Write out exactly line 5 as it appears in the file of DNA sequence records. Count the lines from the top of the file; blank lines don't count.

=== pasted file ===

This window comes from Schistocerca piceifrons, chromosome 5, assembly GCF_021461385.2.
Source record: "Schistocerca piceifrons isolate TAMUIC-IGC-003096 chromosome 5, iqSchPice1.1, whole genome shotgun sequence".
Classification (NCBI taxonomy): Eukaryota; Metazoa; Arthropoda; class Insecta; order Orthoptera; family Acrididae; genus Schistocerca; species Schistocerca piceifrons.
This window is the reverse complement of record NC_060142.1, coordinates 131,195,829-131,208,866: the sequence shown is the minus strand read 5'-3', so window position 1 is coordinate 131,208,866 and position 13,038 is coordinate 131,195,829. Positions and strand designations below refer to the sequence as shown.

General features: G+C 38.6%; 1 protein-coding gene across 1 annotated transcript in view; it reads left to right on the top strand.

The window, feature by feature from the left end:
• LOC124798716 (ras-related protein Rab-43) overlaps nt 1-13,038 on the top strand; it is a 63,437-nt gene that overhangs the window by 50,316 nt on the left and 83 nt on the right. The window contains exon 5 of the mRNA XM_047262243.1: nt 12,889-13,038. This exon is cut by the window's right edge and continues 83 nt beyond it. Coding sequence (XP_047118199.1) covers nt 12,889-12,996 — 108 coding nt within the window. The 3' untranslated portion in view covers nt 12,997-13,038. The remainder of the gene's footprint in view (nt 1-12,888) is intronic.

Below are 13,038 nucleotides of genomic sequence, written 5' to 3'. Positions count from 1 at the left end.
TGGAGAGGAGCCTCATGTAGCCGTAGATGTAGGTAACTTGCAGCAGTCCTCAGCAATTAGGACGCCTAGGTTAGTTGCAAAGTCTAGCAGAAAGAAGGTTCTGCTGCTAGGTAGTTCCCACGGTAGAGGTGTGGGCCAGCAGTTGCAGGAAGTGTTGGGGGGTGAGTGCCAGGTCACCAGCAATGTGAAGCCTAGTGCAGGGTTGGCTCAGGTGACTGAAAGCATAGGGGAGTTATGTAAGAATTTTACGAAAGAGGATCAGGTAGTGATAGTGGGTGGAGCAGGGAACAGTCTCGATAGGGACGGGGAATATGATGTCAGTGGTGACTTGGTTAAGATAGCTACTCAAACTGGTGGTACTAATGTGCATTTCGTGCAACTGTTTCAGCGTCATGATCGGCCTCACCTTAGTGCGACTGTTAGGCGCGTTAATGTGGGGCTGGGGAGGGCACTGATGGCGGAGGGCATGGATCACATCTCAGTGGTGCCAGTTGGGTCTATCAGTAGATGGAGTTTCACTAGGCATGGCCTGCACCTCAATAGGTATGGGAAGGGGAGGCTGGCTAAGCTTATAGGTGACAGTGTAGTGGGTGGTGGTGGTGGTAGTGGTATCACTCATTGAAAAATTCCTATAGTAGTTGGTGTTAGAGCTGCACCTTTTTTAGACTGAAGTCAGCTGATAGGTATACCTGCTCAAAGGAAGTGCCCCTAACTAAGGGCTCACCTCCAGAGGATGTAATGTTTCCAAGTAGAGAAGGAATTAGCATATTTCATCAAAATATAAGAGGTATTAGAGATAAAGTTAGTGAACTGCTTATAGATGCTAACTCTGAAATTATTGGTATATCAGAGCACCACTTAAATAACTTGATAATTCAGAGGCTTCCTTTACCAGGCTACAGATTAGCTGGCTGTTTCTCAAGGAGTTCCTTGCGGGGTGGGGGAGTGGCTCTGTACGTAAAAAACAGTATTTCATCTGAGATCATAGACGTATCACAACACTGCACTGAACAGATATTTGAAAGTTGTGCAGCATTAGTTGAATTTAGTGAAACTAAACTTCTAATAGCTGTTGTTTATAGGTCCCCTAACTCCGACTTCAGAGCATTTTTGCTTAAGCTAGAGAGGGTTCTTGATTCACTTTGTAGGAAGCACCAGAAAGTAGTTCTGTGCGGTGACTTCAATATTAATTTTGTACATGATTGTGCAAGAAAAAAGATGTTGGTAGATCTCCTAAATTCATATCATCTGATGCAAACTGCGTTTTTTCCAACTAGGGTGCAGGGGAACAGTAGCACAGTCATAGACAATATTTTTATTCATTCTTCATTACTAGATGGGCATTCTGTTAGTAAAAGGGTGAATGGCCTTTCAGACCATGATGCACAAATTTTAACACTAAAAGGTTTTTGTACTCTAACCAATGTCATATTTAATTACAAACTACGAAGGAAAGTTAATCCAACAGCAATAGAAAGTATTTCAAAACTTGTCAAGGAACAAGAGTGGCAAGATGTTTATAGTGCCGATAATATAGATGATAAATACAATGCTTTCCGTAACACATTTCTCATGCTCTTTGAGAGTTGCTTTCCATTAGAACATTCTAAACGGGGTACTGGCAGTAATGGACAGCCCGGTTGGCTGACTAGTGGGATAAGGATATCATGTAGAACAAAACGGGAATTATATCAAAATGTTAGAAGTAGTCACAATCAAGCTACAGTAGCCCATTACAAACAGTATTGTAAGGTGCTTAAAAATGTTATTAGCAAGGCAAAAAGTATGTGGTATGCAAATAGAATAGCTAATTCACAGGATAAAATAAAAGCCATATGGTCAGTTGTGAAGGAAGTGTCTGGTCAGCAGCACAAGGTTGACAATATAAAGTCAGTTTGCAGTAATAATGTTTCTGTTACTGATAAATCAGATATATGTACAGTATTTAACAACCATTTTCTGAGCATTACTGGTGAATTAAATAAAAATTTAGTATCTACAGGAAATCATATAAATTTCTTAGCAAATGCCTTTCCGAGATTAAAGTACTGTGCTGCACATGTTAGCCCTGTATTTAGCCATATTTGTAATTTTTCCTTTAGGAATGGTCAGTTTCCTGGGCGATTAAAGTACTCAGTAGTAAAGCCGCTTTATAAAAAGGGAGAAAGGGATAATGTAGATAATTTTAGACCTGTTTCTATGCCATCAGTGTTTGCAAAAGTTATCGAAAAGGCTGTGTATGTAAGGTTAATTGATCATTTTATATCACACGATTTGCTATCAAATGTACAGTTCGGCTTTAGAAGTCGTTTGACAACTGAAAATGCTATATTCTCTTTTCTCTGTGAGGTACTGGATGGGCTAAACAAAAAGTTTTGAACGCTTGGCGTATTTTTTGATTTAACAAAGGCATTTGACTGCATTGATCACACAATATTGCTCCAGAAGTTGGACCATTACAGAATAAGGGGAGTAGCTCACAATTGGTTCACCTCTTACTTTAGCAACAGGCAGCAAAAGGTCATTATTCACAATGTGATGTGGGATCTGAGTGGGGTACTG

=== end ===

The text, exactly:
General features: G+C 38.6%; 1 protein-coding gene across 1 annotated transcript in view; it reads left to right on the top strand.